We were impressed this week by the quiet integrity of Mike Carey, who recently retired after 19 seasons as one of the NFL’s most respected referees. As recounted by Post columnist Mike Wise, Mr. Carey asked the league not to assign him to officiate any Washington games and, since 2006, the league granted his request. He never made any announcement about it. “It just became clear to me that to be in the middle of the field, where something disrespectful is happening, was probably not the best thing for me,” Mr. Carey said.

 
When immigration policy served the national interest Print E-mail

Bipartisan Immigration Reform Illustration by Linas Garsys/The Washington Times

When immigration policy served the national interest

By Robert W. Patterson

Jeff Sessions, meet Barbara Jordan.

Mr. Sessions, the conservative Republican senator from Alabama, would seem to have little in common with Jordan, the late liberal black Democratic representative from Texas. Yet the Senate Budget Committee’s ranking Republican is channeling the renowned civil rights leader, not merely Theodore Roosevelt and Calvin Coolidge, on immigration. Mr. Sessions and Jordan would agree: Put Americans first.

Appointed by Bill Clinton to chair the U.S. Commission on Immigration Reform, Jordan articulated that bedrock principle in testimony before Congress in 1995: “It is both a right and a responsibility of a democratic society to manage immigration so that it serves the national interest."

 
Executions in Gaza of Accused Collaborators Print E-mail

Hamas militants prepared to execute a person suspected of collaborating with Israel on Friday in Gaza City. Credit Reuters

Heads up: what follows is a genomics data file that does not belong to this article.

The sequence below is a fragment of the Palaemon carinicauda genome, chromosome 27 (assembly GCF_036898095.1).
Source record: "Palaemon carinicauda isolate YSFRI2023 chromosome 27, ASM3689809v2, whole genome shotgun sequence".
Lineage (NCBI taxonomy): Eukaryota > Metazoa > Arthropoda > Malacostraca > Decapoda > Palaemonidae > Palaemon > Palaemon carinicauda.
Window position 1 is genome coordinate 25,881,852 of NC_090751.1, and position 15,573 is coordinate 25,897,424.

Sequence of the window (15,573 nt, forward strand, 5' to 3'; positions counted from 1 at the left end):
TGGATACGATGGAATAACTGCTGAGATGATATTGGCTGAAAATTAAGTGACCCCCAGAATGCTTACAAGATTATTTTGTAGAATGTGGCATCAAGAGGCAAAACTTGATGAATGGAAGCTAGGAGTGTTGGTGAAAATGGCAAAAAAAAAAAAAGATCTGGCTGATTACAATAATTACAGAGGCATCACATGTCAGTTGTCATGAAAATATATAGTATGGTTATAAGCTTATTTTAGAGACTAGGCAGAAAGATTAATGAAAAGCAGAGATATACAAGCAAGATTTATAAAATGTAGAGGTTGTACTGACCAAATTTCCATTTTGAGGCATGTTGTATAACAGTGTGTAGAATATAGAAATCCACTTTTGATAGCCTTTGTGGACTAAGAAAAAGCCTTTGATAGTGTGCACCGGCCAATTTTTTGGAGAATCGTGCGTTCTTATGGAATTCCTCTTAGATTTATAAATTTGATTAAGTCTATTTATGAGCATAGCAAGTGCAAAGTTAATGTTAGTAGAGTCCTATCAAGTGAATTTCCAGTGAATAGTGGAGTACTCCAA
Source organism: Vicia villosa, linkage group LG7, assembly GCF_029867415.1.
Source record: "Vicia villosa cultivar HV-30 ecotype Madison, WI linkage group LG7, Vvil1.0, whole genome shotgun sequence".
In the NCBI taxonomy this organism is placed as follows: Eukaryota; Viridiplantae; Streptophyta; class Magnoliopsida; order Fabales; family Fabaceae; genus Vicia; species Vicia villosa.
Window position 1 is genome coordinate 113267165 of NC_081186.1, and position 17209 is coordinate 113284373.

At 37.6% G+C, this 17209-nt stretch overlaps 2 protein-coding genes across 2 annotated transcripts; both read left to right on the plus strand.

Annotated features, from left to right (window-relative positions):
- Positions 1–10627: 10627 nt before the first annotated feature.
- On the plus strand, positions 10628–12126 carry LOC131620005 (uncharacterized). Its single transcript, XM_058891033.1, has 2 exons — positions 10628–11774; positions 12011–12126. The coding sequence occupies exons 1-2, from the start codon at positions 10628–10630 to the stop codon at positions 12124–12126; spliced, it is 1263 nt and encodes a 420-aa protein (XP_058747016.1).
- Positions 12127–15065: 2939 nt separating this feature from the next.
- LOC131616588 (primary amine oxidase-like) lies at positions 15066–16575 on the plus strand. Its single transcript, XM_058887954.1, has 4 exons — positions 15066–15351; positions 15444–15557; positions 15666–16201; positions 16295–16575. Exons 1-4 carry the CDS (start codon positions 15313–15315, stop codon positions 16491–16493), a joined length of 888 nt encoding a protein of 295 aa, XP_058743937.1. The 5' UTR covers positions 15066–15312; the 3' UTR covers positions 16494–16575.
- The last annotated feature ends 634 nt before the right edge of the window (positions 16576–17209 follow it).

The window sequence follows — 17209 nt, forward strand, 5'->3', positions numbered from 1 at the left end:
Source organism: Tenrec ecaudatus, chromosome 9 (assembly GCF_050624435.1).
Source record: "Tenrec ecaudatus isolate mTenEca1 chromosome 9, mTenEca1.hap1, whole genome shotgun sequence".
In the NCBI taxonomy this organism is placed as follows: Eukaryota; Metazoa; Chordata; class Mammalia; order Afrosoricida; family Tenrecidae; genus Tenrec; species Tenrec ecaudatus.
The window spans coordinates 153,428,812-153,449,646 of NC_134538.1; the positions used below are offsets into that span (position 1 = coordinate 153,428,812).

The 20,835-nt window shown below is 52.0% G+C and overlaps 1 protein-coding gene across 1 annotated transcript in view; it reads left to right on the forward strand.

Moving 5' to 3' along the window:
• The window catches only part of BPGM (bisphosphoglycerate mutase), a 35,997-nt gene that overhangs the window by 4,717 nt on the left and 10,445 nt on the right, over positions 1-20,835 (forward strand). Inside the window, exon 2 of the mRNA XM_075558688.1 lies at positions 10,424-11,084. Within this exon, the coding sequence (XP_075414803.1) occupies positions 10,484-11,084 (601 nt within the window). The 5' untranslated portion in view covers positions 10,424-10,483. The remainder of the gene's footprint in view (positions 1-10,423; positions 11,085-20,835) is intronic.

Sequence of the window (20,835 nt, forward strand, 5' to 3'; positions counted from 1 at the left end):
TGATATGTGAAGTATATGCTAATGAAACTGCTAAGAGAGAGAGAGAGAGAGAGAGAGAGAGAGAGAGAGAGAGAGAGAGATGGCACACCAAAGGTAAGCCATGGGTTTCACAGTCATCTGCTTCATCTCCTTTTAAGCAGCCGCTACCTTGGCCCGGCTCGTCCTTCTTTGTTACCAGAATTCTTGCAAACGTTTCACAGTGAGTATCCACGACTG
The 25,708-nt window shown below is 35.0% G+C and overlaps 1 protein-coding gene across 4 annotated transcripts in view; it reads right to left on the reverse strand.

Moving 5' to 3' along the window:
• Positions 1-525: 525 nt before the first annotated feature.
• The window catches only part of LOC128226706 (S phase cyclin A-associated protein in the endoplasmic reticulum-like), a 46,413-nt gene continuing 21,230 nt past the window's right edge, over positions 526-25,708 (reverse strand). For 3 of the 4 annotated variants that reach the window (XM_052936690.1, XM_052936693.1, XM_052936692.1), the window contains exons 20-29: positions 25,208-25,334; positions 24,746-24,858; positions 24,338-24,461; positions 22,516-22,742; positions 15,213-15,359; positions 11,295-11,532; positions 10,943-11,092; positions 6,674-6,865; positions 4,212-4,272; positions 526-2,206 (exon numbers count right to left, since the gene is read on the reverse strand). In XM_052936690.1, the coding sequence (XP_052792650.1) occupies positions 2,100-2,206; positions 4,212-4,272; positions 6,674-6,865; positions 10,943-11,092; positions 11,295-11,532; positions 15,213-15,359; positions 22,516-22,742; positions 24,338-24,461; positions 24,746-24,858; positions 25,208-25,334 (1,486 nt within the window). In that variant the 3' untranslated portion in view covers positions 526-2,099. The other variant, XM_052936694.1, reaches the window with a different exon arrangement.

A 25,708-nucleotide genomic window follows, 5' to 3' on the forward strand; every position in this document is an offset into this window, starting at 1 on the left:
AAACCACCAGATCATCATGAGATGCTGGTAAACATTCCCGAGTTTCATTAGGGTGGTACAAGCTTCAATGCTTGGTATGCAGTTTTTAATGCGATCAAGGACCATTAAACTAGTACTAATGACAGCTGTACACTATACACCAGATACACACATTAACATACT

Executions in Gaza of Accused Collaborators

By FARES AKRAM and JODI RUDOREN

Witnesses said over a dozen were executed as recent Israeli attacks on Hamas leaders most likely led the militants to send a harsh public message to potential informants.

One day after an intelligence coup enabled Israel to kill three top commanders of Hamas’s armed wing, as many as 18 Palestinians suspected of collaboration with Israel were fatally shot in public on Friday, in what was seen as a warning to the people of the Gaza Strip.

 
Fears grow as California water crisis intensifies Print E-mail

Fears grow as California water crisis intensifies

Joby Warrick

As the West faces a historic drought, aquifers — a backup during these tough times — are being pumped away at rates that scientists say are historic and unsustainable.

 When the winter rains failed to arrive in this Sacramento Valley town for the third straight year, farmers tightened their belts and looked to the reservoirs in the nearby hills to keep them in water through the growing season.

When those faltered, some switched on their well pumps, drawing up thousands of gallons from underground aquifers to prevent their walnut trees and alfalfa crops from drying up. Until the wells, too, began to fail.

Now, across California’s vital agricultural belt, nervousness over the state’s epic drought has given way to alarm. Streams and lakes have long since shriveled up in many parts of the state, and now the aquifers — always a backup source during the region’s periodic droughts — are being pumped away at rates that scientists say are both historic and unsustainable.

One state-owned well near Sacramento registered an astonishing 100-foot drop in three months as the water table, strained by new demand from farmers, homeowners and municipalities, sank to a record low. Other wells have simply dried up, in such numbers that local drilling companies are reporting backlogs of six to eight months to dig a new one.

 
Williams, depression and suicide Print E-mail

Robin Williams in Las Vegas

Williams, depression and suicide

While many people who kill themselves have been experiencing extreme distress, depression is rarely the whole explanation

 
The War on Terror Is Back Print E-mail